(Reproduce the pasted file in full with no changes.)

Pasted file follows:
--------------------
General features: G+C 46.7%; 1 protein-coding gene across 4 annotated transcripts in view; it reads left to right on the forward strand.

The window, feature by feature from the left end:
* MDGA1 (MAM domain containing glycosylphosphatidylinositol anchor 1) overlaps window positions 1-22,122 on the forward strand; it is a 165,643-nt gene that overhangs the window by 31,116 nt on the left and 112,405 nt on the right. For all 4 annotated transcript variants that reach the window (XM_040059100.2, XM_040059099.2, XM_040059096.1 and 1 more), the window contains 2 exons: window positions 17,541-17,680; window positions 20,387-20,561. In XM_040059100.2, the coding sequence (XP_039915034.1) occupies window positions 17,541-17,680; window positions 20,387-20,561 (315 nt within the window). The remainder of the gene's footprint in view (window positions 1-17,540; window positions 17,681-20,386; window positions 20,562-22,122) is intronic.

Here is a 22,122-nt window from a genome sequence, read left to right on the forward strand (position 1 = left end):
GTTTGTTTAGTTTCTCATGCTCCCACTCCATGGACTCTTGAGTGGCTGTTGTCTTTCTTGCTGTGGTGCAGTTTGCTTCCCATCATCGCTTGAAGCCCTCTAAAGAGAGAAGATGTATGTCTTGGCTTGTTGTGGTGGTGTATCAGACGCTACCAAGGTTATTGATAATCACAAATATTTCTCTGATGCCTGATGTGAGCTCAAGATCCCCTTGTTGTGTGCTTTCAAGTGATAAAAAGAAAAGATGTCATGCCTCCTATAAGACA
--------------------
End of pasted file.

General features: G+C 46.7%; 1 protein-coding gene across 4 annotated transcripts in view; it reads left to right on the forward strand.

The window, feature by feature from the left end:
* MDGA1 (MAM domain containing glycosylphosphatidylinositol anchor 1) overlaps window positions 1-22,122 on the forward strand; it is a 165,643-nt gene that overhangs the window by 31,116 nt on the left and 112,405 nt on the right. For all 4 annotated transcript variants that reach the window (XM_040059100.2, XM_040059099.2, XM_040059096.1 and 1 more), the window contains 2 exons: window positions 17,541-17,680; window positions 20,387-20,561. In XM_040059100.2, the coding sequence (XP_039915034.1) occupies window positions 17,541-17,680; window positions 20,387-20,561 (315 nt within the window). The remainder of the gene's footprint in view (window positions 1-17,540; window positions 17,681-20,386; window positions 20,562-22,122) is intronic.

Here is a 22,122-nt window from a genome sequence, read left to right on the forward strand (position 1 = left end):
GTTTGTTTAGTTTCTCATGCTCCCACTCCATGGACTCTTGAGTGGCTGTTGTCTTTCTTGCTGTGGTGCAGTTTGCTTCCCATCATCGCTTGAAGCCCTCTAAAGAGAGAAGATGTATGTCTTGGCTTGTTGTGGTGGTGTATCAGACGCTACCAAGGTTATTGATAATCACAAATATTTCTCTGATGCCTGATGTGAGCTCAAGATCCCCTTGTTGTGTGCTTTCAAGTGATAAAAAGAAAAGATGTCATGCCTCCTATAAGACA